Vulture has learned that contrary to reports that saddened cinephile simiaphiles everywhere last week, Twentieth Century Fox has not given up on rebooting Planet of the Apes. In fact, insiders familiar with the situation insist the studio is now more determined than ever to make the film, albeit with different DNA: The Apes have been handed to none other than Peter Chernin, who last summer exited his post as top banana of News Corporation to become a producer at Fox.
The Internet rumors of the reboot's demise likely germinated when it was discovered that all-star writer Scott Frank had left the project, an origin story showing just how the apes became so smart. Frank was also supposed to direct the film for producer Scott Rudin, and because Frank had crafted the scripts for such Fox hits as Minority Report and Marley & Me, it’s easy to see how his departure might be misconstrued as the studio’s loss of interest in the project. But no: Production and agency insiders both confirm that Fox has hired writer Jamie Moss (Street Kings) to rework Frank's version, and the original writers, Rick Jaffa and Amanda Silver (The Relic, The Hand that Rocks the Cradle), were recently brought back to polish the dialogue.
Frank’s Apes script, code-named Caesar, showed how genetic experiments on apes led to their evolutionary eclipse of humans. "Caesar" refers to the genetically altered leader of the simian rebellion, so dubbed because the ape was capable of grand strategic thinking on par with Julius Caesar (whose own surname means "hairy" in Latin). The "Caesar" code name also foreshadowed the script's plot: Just as the actual Julius Caesar set Rome on the path to the Roman Empire, the experimental ape's escape sets in motion his fellow hirsute hominids' (wait for it ... ) guerrilla war and subsequent dominance.*
The studio, however, wanted to pursue a different tack than Frank, and the writer-director was unwilling to change direction, according to a production source. As Rudin was only on board because Frank had asked him to serve as producer (the two had enjoyed working together on Jodie Foster’s Little Man Tate twenty years ago), he left as well. But now that it's been handed to Chernin, the presumed-dead project is red hot again. For one thing, as part of his golden parachute from News Corporation, Chernin has several “put” pictures — essentially, a commitment from the studio to get several movies made, even if the studio brass objects. But insiders tell Vulture that Chernin may not even need to waste one of his puts: The studio wants to make the Caesar project, post haste. A director is expected to be hired imminently.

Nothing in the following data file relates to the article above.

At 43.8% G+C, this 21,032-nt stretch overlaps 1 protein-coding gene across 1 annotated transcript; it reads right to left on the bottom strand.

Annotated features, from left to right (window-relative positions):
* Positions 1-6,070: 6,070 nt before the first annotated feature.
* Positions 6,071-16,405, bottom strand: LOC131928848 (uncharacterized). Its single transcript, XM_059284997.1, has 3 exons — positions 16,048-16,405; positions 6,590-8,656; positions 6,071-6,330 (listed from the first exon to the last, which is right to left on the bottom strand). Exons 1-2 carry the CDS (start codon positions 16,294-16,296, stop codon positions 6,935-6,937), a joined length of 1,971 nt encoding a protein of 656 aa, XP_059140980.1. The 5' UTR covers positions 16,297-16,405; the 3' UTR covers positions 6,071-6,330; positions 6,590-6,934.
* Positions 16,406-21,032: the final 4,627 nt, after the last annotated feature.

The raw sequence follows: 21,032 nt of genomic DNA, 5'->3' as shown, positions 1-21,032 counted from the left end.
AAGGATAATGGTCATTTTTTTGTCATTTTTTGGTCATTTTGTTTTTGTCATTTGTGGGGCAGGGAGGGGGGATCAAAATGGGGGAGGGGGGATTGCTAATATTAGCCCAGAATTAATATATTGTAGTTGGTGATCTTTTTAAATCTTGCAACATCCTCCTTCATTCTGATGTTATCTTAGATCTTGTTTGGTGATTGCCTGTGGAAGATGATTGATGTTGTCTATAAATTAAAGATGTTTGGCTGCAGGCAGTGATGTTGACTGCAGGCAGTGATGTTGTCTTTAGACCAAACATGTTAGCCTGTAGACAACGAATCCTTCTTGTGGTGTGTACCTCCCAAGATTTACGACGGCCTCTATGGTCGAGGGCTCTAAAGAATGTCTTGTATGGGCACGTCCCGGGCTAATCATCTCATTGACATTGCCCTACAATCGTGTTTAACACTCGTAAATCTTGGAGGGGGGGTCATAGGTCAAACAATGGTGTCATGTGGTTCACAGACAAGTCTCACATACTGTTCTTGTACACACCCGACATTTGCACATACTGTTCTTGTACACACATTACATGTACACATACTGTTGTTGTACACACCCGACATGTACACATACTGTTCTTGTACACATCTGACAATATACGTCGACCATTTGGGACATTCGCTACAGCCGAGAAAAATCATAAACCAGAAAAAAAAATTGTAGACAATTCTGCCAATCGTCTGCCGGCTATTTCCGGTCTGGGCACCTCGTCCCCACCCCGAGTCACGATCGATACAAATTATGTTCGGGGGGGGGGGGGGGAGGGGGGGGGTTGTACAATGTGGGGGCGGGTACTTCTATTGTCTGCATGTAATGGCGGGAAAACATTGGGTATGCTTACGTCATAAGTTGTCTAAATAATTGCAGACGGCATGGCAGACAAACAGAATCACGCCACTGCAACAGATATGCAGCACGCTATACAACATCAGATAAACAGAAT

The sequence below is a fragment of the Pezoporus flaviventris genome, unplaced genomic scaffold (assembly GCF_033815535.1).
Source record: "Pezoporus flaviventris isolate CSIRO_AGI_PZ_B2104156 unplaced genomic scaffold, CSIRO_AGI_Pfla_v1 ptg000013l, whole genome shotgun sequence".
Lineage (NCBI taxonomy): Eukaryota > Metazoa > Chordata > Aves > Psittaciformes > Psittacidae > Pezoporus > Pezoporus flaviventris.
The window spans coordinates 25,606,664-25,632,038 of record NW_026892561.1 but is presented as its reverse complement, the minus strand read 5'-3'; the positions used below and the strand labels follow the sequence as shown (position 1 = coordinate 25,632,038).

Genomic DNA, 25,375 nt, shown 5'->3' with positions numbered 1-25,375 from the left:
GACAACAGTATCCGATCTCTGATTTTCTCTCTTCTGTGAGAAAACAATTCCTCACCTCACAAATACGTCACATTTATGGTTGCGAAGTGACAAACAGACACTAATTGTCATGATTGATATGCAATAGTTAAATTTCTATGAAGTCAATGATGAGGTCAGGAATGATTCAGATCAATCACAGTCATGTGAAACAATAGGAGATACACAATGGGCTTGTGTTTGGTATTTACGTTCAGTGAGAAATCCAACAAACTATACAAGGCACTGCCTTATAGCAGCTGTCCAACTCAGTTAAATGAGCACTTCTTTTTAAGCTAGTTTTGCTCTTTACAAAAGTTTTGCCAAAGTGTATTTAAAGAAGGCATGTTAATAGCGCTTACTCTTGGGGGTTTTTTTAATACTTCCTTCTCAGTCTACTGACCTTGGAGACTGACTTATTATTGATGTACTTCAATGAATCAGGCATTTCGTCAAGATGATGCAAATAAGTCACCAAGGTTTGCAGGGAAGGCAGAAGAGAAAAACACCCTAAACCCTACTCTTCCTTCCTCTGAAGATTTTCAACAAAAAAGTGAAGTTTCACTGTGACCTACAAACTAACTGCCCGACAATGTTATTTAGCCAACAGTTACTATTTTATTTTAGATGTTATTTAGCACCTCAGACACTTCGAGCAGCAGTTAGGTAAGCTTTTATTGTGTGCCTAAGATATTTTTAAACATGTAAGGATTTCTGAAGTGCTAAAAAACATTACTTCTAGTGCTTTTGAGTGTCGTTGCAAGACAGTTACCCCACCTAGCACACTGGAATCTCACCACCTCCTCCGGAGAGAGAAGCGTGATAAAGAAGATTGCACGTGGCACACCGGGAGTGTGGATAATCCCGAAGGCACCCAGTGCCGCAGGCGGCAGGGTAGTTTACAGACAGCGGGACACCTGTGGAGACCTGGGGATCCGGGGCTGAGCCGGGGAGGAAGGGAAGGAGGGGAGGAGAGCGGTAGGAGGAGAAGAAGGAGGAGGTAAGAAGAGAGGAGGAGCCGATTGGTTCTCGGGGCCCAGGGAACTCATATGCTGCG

Chernin had been passionate about this franchise long before Tim Burton did his 2001 remake. Shortly after Chernin became head of Fox Filmed Entertainment in 1992, he had tried to revive Fox’s Apes franchise, paying Oliver Stone a million dollars to executive produce a Return of the Apes film; in David Hughes 2004 book, Tales from Development Hell, Chernin even called its script, by Terry Hayes (The Road Warrior, From Hell), “one of the best I ever read.” It centered on a geneticist who time-travels back to the Paleolithic Era, where he must help humans win a war against highly evolved apes and protect a young girl whose genes will give ultimately save mankind from a plague. (If this sounds Terminator-esque, get this: Arnold Schwarzenegger was considered for the role of the geneticist.)
But now that he's free of the apes' opposable-thumbed grip, whither Scott Frank? Agency insiders tell us that the Oscar-nominated screenwriter (who also wrote Out of Sight and Get Shorty) has been hired to adapt a forthcoming young-adult novel, co-written by none other than James Frey, called I Am Number Four. The book, first in a series of six, is about nine alien survivors who flee to earth after their planet is destroyed, one of whom (No. 4!) hides out in a high school from his interstellar enemies. It was optioned last summer by DreamWorks, with Michael Bay producing and Smallville creators Alfred Gough and Miles Millar adapting the script, and yesterday, the studio announced that D.J. Caruso (Disturbia) had been hired to direct. With Frank committing to work on the Gough and Millar draft, that’s a veritable crop circle of a sign that DreamWorks intends to make I Am Number Four its No.1 priority for next year.
*plot details updated since original post